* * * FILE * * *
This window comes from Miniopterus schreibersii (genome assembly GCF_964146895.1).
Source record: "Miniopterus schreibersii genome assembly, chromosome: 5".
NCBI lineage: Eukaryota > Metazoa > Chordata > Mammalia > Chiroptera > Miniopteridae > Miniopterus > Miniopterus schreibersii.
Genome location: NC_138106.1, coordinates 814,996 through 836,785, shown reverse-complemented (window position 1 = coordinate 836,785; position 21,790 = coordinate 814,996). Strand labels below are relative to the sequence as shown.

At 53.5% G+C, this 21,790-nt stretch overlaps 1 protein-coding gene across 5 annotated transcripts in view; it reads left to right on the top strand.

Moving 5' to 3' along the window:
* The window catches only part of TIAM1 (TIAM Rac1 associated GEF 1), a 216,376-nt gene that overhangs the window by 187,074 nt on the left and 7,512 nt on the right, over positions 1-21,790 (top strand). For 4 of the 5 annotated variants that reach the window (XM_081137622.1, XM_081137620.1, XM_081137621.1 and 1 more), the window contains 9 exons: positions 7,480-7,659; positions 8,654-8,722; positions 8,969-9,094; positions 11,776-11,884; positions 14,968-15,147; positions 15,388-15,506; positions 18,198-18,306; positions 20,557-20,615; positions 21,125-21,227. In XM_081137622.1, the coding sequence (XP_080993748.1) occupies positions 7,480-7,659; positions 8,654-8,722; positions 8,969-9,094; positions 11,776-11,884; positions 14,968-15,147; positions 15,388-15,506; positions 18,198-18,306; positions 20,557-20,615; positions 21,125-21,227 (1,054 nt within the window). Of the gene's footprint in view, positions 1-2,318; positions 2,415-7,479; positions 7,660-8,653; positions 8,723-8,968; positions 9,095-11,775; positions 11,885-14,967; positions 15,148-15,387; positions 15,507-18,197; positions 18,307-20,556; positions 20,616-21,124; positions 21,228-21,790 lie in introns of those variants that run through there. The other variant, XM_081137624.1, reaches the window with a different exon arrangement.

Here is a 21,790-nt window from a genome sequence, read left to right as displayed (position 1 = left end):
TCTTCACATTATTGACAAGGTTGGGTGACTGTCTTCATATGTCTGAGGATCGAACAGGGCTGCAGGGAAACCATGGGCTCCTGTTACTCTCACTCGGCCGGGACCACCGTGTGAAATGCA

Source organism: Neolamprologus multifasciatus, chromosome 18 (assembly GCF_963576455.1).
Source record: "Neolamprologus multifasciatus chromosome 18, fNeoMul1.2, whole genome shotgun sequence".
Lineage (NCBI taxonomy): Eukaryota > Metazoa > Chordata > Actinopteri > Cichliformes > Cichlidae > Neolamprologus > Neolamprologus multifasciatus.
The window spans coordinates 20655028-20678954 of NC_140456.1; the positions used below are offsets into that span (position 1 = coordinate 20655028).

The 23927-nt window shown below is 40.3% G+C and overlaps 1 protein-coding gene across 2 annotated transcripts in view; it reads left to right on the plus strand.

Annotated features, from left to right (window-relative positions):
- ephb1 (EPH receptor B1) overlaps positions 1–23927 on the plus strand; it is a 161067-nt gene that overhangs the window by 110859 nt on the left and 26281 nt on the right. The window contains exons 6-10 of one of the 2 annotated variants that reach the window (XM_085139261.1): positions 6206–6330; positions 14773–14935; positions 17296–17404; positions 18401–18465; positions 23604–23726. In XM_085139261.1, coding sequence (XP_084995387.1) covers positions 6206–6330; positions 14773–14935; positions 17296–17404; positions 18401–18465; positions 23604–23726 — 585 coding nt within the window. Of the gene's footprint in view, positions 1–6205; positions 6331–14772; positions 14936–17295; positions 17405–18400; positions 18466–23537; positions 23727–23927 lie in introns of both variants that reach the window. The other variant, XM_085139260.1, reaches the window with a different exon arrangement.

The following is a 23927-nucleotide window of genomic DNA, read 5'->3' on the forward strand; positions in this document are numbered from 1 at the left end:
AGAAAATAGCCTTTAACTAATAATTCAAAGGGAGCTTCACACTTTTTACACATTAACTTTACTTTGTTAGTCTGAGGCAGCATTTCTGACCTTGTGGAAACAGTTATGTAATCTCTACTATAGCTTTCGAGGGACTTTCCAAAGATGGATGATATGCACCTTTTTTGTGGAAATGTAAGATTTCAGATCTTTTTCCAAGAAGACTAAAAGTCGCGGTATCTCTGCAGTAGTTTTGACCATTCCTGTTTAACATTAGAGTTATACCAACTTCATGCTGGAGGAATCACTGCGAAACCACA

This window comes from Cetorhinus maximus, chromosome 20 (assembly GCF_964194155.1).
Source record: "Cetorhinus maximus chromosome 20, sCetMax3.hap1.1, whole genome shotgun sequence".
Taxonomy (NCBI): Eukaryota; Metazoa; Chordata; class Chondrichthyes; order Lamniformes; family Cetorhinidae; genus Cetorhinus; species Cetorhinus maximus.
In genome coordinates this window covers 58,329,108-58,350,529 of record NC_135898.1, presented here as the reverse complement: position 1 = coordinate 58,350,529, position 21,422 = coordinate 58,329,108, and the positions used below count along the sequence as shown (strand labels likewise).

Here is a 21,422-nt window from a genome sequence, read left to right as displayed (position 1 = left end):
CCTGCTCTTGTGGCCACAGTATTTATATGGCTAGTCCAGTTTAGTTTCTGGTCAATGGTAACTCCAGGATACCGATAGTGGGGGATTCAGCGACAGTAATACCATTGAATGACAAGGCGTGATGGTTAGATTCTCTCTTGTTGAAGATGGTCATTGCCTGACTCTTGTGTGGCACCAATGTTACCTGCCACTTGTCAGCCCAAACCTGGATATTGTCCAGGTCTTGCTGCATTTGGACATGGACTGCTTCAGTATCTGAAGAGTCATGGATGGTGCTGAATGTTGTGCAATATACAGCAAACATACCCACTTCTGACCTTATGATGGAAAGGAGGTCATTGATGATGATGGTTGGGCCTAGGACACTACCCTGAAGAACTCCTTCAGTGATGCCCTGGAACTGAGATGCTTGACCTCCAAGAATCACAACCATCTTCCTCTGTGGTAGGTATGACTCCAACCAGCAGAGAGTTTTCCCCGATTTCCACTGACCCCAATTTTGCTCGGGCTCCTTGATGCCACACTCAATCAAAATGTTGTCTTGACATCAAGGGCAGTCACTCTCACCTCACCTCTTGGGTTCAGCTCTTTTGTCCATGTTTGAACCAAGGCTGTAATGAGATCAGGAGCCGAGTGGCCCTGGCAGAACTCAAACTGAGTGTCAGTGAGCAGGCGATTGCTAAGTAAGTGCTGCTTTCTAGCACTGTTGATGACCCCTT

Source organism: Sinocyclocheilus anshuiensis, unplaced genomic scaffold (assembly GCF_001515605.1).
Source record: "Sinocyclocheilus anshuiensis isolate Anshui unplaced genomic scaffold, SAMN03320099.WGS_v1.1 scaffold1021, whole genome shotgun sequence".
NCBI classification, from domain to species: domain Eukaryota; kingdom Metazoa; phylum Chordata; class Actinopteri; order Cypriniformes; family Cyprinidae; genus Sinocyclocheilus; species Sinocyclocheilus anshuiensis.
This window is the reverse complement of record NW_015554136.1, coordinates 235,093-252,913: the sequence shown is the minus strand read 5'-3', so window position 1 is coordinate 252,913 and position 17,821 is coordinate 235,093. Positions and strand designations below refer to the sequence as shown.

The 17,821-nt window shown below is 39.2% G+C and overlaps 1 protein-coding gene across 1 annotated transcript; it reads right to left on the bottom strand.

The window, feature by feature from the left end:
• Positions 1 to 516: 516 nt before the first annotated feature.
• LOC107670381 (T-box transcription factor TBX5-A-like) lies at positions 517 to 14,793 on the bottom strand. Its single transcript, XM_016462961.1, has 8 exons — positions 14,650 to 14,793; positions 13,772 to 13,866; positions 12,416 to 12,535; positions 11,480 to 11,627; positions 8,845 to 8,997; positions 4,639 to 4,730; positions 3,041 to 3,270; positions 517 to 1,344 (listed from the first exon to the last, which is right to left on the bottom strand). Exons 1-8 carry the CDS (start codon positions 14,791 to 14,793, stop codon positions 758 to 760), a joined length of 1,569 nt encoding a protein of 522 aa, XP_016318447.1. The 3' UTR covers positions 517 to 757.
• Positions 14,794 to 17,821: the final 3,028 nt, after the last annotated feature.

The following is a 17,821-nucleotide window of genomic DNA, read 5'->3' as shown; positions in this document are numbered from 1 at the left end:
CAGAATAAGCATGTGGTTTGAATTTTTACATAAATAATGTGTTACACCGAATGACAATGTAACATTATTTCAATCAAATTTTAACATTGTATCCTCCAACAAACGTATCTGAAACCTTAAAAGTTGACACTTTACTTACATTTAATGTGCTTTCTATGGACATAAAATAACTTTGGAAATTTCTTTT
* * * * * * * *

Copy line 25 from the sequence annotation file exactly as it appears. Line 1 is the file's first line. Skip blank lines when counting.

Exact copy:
Source organism: Sinocyclocheilus anshuiensis, unplaced genomic scaffold (assembly GCF_001515605.1).